Conducting the guided tour is group technical director, David Davies, who explains that the drum line itself accounted for a R40-million outlay, with a further R10-million being spent on buildings and infrastructure. Erected alongside the existing drum line, the new building is 120m long and 25m wide, providing 3 000m2 of pristine space with gleaming epoxy-coated floors and boasting all-natural lighting.
At the heart of this project is a fully-automatic line supplied by Belgian company, Remy International, whose core business for the past seven decades has been the design of equipment specifically for steel drum production.
The first unit we inspect is a Federal welder where the body-forming operation begins by welding steel sheets into the basic drum shape. This is followed by complex flanging, beading, corrugating, seaming and tapering processes. Along the way, leak detection is another vital interlude, before drums arrive at the body finishing section that includes drum rotating devices and painting in specially-designed booths. After painting, drums enter a temperature-controlled curing process in a 35-metre long oven. When they emerge at the far end of oven they’re taken up by a sophisticated conveying system, inkjet coded for identification and tracking purposes, subjected where necessary to colourful printing of corporate logos, and placed on conveyors for automated transfer to loading bays.
Aside from the painting booths and the oven (supplied by KBA), the entire line is impeccably engineered by Remy International.
It’s truly impressive!
Scheduled for mid-year installation is a 120-ton hydraulic inclined press with forming dies to produce drum tops and bottoms, along with precision opening and closing tooling to insert screw closures for the lids. This will be complemented by an automatic curling and sealing compound dispensing unit to assist in sealing tops and bottoms to drum shells.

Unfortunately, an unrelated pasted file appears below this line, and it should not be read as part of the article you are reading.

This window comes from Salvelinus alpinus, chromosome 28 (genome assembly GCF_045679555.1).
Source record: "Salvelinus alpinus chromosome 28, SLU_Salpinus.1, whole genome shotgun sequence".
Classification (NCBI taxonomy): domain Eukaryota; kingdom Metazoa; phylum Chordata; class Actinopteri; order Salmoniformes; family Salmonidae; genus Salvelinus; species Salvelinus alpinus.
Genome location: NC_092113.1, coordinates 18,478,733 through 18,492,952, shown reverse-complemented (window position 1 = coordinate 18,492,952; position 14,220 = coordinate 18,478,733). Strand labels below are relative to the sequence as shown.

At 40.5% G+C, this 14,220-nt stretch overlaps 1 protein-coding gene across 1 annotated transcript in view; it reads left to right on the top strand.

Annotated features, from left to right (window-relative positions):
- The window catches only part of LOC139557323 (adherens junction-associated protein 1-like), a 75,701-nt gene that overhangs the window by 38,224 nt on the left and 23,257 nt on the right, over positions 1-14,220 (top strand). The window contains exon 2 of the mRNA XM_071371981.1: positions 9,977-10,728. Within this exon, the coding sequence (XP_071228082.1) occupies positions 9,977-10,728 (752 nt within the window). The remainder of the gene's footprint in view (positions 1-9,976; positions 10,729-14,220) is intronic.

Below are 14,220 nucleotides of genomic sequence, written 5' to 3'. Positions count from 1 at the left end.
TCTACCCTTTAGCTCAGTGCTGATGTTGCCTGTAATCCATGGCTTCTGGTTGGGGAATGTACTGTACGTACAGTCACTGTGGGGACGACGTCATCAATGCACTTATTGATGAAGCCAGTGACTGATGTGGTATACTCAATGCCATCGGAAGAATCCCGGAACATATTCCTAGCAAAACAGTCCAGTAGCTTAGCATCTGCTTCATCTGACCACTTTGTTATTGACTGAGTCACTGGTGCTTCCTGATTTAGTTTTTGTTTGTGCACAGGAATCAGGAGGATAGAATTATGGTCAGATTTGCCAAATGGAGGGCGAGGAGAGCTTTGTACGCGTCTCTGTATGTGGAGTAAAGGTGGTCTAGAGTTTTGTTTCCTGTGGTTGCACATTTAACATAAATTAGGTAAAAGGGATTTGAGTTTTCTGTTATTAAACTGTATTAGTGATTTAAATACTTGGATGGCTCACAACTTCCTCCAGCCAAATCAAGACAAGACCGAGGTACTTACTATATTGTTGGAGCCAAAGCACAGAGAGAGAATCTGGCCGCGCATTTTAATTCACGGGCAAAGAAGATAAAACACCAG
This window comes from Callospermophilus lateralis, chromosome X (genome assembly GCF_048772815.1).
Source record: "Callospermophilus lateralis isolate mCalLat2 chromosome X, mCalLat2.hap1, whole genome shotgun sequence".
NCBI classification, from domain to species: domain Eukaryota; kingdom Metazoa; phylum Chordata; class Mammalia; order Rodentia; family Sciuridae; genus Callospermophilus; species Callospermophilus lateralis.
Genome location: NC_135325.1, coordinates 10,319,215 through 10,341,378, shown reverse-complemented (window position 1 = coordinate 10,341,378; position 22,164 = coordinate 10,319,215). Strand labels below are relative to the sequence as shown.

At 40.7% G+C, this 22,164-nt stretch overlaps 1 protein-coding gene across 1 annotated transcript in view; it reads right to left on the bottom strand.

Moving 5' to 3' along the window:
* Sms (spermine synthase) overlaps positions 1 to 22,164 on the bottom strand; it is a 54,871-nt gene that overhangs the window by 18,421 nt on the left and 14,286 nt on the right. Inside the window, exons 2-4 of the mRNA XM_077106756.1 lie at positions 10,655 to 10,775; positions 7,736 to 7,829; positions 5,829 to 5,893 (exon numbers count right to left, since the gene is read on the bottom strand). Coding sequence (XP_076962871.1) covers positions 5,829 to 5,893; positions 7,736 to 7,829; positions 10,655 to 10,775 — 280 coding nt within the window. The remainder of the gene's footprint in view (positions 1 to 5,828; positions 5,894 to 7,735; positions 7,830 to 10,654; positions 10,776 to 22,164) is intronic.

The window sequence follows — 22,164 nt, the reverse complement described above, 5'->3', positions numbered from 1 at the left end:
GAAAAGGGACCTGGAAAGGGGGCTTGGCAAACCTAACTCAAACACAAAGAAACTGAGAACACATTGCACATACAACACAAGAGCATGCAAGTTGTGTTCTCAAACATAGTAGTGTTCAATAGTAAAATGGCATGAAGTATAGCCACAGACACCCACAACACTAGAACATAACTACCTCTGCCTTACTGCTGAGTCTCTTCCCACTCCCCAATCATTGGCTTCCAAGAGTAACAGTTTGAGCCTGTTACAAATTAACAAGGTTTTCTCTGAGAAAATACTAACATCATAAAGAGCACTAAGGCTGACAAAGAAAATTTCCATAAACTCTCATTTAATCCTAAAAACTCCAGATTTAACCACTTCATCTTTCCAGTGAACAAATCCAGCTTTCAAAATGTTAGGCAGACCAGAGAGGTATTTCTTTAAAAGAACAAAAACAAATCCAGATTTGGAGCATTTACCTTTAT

As we make our way through the plant – with engineers working flat out on every section of the embryonic line – David Davies emphasises a number of important aspects, especially highlighting the startling differences between the old and the new lines.
‘With the new line, we’ll double our production throughput on a single shift,’ he remarks. ‘This investment automates our production process, reduces our maintenance costs, improves reliability of supply, and allows us enough capacity to enter new markets on the African continent and beyond.’
Also noteworthy from a quality point of view is the fact that drums produced on the new line are virtually ‘untouched by human hand’.
‘We’ve done everything possible to ensure minimal handling,’ David continues. ‘In addition, there’s no metal-to-metal contact – all conveyor parts are nylon-coated so that drums remain undamaged and scratch-free.’
As a customer service, Rheem maintains a two-week supply of finished drums, warehoused to meet customers’ just-in-time delivery requirements.
Drums are stored on-site on fully-enclosed trailers (each with a capacity of 300 drums) ready for delivery when required.
‘These trailers act as mobile warehouses,’ David explains. ‘They’re fully covered to protect drums from the weather; when required they’re simply hooked up and driven off to the customers.’
Rheem South Africa undoubtedly counts among the country’s leading privately-owned industrial packaging companies. For more than four decades, since its inception in 1967, Rheem has enjoyed an enviably solid business, manufacturing steel drums and other tinplate packaging for the petroleum, paint, resin, mining, adhesive, inks, coatings and chemical markets, with customers throughout South Africa and further afield – for instance in Zimbabwe, Namibia and Democratic Republic of Congo.
Aside from the obvious benefits of supplying customers with immaculate steel drums, deeper reasons behind this investment are articulated by executive chairman, Lwazi Dhlomo, whose primary aim is a JSE listing by 2015.
‘Among strategies that will help us to realise this vision are revenue stream diversification, a continental and global market presence, world-class manufacturing capabilities – hence the need for this investment – and reliability of supply to our customers,’ Lwazi comments.